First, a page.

Their social media pages were filled with messages of solidarity for Paris, Orlando and Manchester.  

The dead women at Samagihara may as well never have existed.  

For you non intersectional crip-exclusionary feminists: disabled women are tired of having to push their way in to be seated next to non-disabled women. 

Look at what you’re doing.  Who you’re speaking for, and about. 

‘Whose stories are taught and told?
Whose suffering is recognised?
Whose dead are mourned?’

The table does not exclusively belong to you.  It belongs to disabled women, Aboriginal women, sex workers, trans women.  It belongs to Black women and women of colour and Muslim women and all other women who identify as women.  

It belongs to all the women who are plagued by the types of injustices that might not ring familiar to your privileged ear. 

It belongs to the women whose identities and issues have traditionally been drawn in pencil, ready to be erased at any moment.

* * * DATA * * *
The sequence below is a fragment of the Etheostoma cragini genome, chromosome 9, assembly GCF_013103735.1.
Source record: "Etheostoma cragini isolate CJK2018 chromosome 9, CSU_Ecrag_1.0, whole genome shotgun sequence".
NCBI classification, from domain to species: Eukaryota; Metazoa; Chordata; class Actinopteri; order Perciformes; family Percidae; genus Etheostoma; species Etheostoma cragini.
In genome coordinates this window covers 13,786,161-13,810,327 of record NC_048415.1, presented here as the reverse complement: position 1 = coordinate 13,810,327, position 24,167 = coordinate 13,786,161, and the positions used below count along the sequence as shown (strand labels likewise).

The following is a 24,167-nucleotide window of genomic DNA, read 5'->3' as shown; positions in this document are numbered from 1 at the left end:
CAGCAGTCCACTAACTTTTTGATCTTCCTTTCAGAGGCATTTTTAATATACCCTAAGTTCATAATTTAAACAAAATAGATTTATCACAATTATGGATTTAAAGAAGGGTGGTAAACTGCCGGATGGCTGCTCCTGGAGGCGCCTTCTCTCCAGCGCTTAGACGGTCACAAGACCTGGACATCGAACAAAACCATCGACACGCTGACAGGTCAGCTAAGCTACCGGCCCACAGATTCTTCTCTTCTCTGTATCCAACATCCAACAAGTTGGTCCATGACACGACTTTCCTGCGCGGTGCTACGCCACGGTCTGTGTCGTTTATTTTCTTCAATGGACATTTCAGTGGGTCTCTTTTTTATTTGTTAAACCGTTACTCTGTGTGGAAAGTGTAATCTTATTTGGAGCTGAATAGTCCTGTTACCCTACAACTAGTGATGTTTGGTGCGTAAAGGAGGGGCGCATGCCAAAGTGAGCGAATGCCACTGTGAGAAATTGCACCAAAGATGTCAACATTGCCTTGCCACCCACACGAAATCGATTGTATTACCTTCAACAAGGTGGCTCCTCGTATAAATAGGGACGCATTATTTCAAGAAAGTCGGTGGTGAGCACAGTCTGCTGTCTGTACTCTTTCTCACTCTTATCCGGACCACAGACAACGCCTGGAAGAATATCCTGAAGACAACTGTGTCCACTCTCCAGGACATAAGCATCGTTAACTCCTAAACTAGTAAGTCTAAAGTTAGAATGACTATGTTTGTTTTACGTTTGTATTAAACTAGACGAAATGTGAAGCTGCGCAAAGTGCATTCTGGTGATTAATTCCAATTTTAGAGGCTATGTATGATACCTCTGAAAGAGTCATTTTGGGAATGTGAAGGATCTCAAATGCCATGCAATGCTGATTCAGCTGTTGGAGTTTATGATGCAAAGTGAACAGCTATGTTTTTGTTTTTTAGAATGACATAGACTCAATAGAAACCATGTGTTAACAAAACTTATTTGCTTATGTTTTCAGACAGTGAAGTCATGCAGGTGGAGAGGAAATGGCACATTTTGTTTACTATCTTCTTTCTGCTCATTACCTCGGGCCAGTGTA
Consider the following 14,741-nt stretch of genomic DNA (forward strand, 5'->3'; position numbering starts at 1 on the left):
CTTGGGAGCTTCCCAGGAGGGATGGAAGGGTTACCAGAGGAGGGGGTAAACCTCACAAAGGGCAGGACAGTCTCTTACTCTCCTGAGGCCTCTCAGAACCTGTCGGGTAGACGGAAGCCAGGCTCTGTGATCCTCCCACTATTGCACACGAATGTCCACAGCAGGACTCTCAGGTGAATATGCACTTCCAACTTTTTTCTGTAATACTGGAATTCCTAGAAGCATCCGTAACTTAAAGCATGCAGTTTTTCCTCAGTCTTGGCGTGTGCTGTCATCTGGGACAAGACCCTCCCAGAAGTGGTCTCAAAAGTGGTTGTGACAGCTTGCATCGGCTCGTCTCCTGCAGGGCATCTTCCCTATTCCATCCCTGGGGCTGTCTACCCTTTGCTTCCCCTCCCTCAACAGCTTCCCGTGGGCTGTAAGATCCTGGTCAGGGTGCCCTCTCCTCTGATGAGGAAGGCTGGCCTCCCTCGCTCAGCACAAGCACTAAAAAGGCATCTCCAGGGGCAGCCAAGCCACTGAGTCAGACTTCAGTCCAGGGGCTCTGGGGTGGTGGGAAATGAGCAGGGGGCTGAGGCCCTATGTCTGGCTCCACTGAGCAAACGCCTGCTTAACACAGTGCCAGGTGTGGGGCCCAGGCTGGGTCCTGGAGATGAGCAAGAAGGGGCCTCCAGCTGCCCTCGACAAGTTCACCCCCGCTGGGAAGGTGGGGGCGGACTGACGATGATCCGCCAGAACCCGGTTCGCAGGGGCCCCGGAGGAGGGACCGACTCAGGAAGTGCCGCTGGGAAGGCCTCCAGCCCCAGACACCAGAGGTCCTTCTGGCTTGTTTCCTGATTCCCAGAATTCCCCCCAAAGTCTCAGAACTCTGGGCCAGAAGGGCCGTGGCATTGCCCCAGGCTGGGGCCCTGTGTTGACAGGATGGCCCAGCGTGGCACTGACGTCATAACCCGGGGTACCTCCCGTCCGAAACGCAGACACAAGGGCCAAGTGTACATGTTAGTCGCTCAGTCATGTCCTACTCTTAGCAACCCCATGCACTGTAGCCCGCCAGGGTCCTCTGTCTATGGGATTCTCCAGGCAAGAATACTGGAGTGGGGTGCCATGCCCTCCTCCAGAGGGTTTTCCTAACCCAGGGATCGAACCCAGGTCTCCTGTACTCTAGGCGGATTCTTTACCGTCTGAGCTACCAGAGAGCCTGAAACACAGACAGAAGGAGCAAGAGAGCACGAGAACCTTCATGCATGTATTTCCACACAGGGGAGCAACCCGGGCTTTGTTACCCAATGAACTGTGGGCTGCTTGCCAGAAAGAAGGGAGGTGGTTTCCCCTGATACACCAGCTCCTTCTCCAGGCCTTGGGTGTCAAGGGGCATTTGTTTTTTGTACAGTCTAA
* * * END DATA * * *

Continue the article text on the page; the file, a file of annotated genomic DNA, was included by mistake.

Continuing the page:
There are few Australian disability rights activists whose voices are amplified.  We are projected as insignificant shadows, passively acquiescing to non-disabled people who would speak for us and declare themselves the agents of our histories.  We need our voices to be heard at that same table - disabled women should be authoring our own narratives.

Perhaps we need to stop asking prettily.  Maybe we should be speaking up loudly, forcibly moving those traditional place settings aside and installing our own thirty nine ‘guests of honour’.  Our Stella Youngs and Donna Williams’ and Jane Rosengraves and Jax Jacki Browns.  

Disability politics are essential to feminist politics.  Non-disabled women must learn to understand intersectionality and feminist organisations must start addressing their failure to include us in mainstream feminism. 

It’s only then that we can stop being regarded as ‘other’ and start being regarded as women.


  1. Well said! all or nothing and considering the statistics of abuse against disabled women we need to show more support than ever. The longer it is swept under the carpet the longer it will keep happening.

    I'm so distraught by the fact the defence lawyer called for her evidence to be dismissed because she's an unreliable witness. This happens to people with disabilities all the time. It's why we are not heard. We don't understand so how can we be credible right?